A business case for lower-calorie foods

May 16, 2013

The Hudson Institute think tank shows impressive performance gains at eateries that add lower-calorie choices.

When New Yorkers speak of the Hudson Miracle, they refer to US Airways Captain C.B. “Sully” Sullenberger’s safe landing in the icy river after bird strikes took out both engines shortly after takeoff from LaGuardia Airport in January 2009.  He saved all 155 on board.

Is another Hudson Miracle in the making?

The Hudson Institute went deep building the business case for lower-calorie, better-for-you foods and beverages.  It aimed to quantitatively show the sales, financial, shareholder and reputational benefits that come from selling more of these items.  How many lives could this persuasive case (figures below) help save per year?

The Lempert Report believes this analysis could already be an influence on the lighter-menu trend at many fast feeders and casual chains today.

One indisputable fact helped drive the Institute’s urgency:  “In 1990, no state had an obesity rate above 15%.  Today, 39 states claim adult obesity rates over 25%, and not one has a rate lower than 20%,” it said.

The Institute determined that restaurants achieve superior performance when they grow sales of lower-calorie foods and beverages.  They studied servings and traffic data from NPD Group/Crest and sales trends data from Nation’s Restaurant News about 21 national chains between 2006 and 2011.  They determined that quick-serve and sit-down eateries improve same-store sales, traffic and servings overall.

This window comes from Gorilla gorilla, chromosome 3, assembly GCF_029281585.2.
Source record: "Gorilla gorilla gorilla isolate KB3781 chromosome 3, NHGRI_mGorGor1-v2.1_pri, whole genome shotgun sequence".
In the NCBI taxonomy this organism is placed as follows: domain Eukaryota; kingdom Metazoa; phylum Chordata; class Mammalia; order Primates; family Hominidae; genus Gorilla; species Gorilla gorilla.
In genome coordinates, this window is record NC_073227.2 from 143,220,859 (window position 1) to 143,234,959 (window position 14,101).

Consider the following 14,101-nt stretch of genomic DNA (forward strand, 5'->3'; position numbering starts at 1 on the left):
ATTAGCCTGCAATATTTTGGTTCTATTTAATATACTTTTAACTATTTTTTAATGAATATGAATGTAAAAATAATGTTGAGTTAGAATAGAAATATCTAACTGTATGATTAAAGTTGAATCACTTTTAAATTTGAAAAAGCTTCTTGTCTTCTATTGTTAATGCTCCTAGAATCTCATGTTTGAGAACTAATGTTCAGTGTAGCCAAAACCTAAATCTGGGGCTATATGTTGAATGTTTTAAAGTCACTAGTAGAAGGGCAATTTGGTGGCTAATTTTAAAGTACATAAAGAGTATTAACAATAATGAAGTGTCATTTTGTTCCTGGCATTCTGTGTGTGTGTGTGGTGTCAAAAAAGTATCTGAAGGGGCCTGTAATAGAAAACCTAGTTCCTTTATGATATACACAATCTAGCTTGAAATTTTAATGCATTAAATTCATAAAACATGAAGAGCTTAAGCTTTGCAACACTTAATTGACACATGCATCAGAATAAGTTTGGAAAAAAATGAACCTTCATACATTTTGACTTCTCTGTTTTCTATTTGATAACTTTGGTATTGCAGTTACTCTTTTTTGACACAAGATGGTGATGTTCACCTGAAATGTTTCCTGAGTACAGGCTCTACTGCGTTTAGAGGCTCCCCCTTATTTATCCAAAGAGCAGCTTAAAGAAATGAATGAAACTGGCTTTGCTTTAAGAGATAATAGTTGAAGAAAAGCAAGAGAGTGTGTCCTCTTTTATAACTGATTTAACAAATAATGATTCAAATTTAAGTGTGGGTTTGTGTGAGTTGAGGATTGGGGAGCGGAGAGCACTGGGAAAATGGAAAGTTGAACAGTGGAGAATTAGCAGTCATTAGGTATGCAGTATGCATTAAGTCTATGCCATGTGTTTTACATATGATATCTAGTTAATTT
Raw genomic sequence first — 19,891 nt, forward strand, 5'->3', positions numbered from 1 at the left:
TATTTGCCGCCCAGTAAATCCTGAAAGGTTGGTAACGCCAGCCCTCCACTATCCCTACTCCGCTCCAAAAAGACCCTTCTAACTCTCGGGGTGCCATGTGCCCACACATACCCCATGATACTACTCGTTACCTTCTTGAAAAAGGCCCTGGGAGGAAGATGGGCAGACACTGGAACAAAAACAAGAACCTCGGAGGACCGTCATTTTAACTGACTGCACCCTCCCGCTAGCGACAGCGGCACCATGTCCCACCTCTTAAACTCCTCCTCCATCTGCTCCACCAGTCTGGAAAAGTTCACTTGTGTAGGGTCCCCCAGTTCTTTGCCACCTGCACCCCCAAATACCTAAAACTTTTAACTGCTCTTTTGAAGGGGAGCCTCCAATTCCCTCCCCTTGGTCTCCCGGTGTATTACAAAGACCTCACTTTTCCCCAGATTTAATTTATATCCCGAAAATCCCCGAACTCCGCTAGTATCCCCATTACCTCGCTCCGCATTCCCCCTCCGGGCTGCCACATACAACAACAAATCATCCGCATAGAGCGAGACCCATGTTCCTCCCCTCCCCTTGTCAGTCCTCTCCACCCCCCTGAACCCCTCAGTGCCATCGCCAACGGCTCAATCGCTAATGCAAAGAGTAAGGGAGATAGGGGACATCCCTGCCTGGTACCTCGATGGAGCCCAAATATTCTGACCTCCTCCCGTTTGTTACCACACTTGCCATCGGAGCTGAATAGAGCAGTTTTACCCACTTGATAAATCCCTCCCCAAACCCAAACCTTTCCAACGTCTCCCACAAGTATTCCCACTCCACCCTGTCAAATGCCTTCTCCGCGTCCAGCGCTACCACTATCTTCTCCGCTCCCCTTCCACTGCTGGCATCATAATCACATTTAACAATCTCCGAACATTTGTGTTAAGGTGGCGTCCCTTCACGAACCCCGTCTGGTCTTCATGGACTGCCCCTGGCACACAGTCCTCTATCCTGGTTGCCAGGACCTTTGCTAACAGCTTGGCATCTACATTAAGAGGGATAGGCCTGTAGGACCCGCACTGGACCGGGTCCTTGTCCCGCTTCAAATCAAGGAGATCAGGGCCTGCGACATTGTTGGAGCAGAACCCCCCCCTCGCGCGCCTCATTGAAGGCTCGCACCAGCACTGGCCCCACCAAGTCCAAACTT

Comparing the chains’ 2011 statistics with 2006:

  • Lower-calorie items were the key growth engine for foods and beverages. Lower-calorie food servings in the study group grew by 252.4 million, while traditional servings fell by 1.1 billion. Lower-calorie beverage servings rose 220.0 million, while traditional servings fell 201.9 million.
  • Overall traffic in the 21 restaurants was up 1.8% five years later.  Yet chains that grew lower-calorie food servings grew traffic by 10.9%, while those that decreased lower-calorie servings were 14.7% lighter in traffic.
  • Overall food servings were down 2.3% five years later.  Yet chains that grew lower-calorie food servings had 8.9% more servings, while those that decreased lower-calorie food servings had 16.3% fewer servings.
  • Same-store sales were down 0.8% overall five years later. Yet chains that increased lower-calorie servings grew same-store sales by 5.5%, while chains that decreased lower-calorie servings suffered declines of 5.5% in same-store sales.

Among the restaurants studied: Applebee’s, Burger King, Denny’s, Wendy’s, Olive Garden, McDonald’s, Chick-fil-A, Sonic and Red Lobster.